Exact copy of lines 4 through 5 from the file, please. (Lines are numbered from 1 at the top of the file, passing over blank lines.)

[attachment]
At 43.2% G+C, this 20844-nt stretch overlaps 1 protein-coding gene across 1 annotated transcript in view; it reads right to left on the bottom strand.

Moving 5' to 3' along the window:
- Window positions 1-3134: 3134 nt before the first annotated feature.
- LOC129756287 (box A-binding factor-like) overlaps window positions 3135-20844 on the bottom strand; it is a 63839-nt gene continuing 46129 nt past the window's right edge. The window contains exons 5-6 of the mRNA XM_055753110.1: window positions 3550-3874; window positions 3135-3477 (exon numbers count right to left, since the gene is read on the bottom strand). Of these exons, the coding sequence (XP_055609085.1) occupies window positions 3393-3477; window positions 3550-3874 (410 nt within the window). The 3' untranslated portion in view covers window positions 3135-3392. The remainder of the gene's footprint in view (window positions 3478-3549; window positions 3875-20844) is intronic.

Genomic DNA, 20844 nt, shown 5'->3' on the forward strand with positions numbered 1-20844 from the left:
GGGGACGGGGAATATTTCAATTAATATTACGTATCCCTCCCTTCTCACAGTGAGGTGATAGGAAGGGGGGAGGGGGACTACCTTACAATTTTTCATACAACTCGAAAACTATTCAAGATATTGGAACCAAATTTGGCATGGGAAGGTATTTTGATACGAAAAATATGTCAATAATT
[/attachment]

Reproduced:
- LOC129756287 (box A-binding factor-like) overlaps window positions 3135-20844 on the bottom strand; it is a 63839-nt gene continuing 46129 nt past the window's right edge. The window contains exons 5-6 of the mRNA XM_055753110.1: window positions 3550-3874; window positions 3135-3477 (exon numbers count right to left, since the gene is read on the bottom strand). Of these exons, the coding sequence (XP_055609085.1) occupies window positions 3393-3477; window positions 3550-3874 (410 nt within the window). The 3' untranslated portion in view covers window positions 3135-3392. The remainder of the gene's footprint in view (window positions 3478-3549; window positions 3875-20844) is intronic.

Genomic DNA, 20844 nt, shown 5'->3' on the forward strand with positions numbered 1-20844 from the left: